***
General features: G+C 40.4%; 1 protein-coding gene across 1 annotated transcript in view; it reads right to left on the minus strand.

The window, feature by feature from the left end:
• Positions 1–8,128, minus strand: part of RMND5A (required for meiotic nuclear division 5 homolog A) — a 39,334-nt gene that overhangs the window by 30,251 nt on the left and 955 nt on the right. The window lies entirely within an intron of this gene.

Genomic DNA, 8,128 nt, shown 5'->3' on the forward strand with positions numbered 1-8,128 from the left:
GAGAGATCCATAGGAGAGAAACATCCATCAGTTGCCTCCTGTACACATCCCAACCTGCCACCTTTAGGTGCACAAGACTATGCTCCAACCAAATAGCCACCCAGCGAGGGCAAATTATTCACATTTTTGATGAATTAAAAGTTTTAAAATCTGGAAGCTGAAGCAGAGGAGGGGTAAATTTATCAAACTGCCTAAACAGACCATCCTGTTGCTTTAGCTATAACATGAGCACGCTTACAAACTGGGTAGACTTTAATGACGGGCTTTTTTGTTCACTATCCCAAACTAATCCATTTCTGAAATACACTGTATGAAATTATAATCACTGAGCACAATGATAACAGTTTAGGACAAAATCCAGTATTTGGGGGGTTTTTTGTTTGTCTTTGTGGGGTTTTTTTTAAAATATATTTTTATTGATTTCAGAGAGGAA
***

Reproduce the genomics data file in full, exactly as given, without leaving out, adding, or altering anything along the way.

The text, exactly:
General features: G+C 40.4%; 1 protein-coding gene across 1 annotated transcript in view; it reads right to left on the minus strand.

The window, feature by feature from the left end:
• Positions 1–8,128, minus strand: part of RMND5A (required for meiotic nuclear division 5 homolog A) — a 39,334-nt gene that overhangs the window by 30,251 nt on the left and 955 nt on the right. The window lies entirely within an intron of this gene.

Genomic DNA, 8,128 nt, shown 5'->3' on the forward strand with positions numbered 1-8,128 from the left:
GAGAGATCCATAGGAGAGAAACATCCATCAGTTGCCTCCTGTACACATCCCAACCTGCCACCTTTAGGTGCACAAGACTATGCTCCAACCAAATAGCCACCCAGCGAGGGCAAATTATTCACATTTTTGATGAATTAAAAGTTTTAAAATCTGGAAGCTGAAGCAGAGGAGGGGTAAATTTATCAAACTGCCTAAACAGACCATCCTGTTGCTTTAGCTATAACATGAGCACGCTTACAAACTGGGTAGACTTTAATGACGGGCTTTTTTGTTCACTATCCCAAACTAATCCATTTCTGAAATACACTGTATGAAATTATAATCACTGAGCACAATGATAACAGTTTAGGACAAAATCCAGTATTTGGGGGGTTTTTTGTTTGTCTTTGTGGGGTTTTTTTTAAAATATATTTTTATTGATTTCAGAGAGGAA